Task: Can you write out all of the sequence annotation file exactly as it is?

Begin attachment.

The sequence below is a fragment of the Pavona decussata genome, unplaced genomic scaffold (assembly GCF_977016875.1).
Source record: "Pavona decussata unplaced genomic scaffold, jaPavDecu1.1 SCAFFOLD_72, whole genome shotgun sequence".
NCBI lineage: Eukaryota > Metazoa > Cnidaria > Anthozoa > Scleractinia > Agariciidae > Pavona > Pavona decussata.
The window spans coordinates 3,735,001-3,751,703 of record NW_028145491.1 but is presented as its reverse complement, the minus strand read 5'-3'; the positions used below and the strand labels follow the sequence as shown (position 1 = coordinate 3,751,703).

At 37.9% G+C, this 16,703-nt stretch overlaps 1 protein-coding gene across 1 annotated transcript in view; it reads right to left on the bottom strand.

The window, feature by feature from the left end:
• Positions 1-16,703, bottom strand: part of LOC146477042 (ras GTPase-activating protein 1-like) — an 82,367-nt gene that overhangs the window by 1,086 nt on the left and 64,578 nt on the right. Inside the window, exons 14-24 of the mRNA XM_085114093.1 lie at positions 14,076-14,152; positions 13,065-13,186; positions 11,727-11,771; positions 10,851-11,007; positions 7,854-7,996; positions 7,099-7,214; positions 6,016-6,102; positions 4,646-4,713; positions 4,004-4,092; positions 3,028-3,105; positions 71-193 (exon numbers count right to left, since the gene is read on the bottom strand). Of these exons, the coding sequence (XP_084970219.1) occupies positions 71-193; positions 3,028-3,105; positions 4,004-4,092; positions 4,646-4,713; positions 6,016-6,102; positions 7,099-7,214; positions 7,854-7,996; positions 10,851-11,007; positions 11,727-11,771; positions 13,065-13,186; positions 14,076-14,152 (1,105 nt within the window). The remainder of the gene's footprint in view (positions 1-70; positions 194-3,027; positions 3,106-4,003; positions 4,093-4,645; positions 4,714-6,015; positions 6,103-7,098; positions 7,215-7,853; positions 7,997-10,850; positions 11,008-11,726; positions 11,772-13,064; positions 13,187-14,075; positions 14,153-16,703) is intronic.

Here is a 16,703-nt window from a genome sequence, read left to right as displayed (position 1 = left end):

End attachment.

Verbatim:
The sequence below is a fragment of the Pavona decussata genome, unplaced genomic scaffold (assembly GCF_977016875.1).
Source record: "Pavona decussata unplaced genomic scaffold, jaPavDecu1.1 SCAFFOLD_72, whole genome shotgun sequence".
NCBI lineage: Eukaryota > Metazoa > Cnidaria > Anthozoa > Scleractinia > Agariciidae > Pavona > Pavona decussata.
The window spans coordinates 3,735,001-3,751,703 of record NW_028145491.1 but is presented as its reverse complement, the minus strand read 5'-3'; the positions used below and the strand labels follow the sequence as shown (position 1 = coordinate 3,751,703).

At 37.9% G+C, this 16,703-nt stretch overlaps 1 protein-coding gene across 1 annotated transcript in view; it reads right to left on the bottom strand.

The window, feature by feature from the left end:
• Positions 1-16,703, bottom strand: part of LOC146477042 (ras GTPase-activating protein 1-like) — an 82,367-nt gene that overhangs the window by 1,086 nt on the left and 64,578 nt on the right. Inside the window, exons 14-24 of the mRNA XM_085114093.1 lie at positions 14,076-14,152; positions 13,065-13,186; positions 11,727-11,771; positions 10,851-11,007; positions 7,854-7,996; positions 7,099-7,214; positions 6,016-6,102; positions 4,646-4,713; positions 4,004-4,092; positions 3,028-3,105; positions 71-193 (exon numbers count right to left, since the gene is read on the bottom strand). Of these exons, the coding sequence (XP_084970219.1) occupies positions 71-193; positions 3,028-3,105; positions 4,004-4,092; positions 4,646-4,713; positions 6,016-6,102; positions 7,099-7,214; positions 7,854-7,996; positions 10,851-11,007; positions 11,727-11,771; positions 13,065-13,186; positions 14,076-14,152 (1,105 nt within the window). The remainder of the gene's footprint in view (positions 1-70; positions 194-3,027; positions 3,106-4,003; positions 4,093-4,645; positions 4,714-6,015; positions 6,103-7,098; positions 7,215-7,853; positions 7,997-10,850; positions 11,008-11,726; positions 11,772-13,064; positions 13,187-14,075; positions 14,153-16,703) is intronic.

Here is a 16,703-nt window from a genome sequence, read left to right as displayed (position 1 = left end):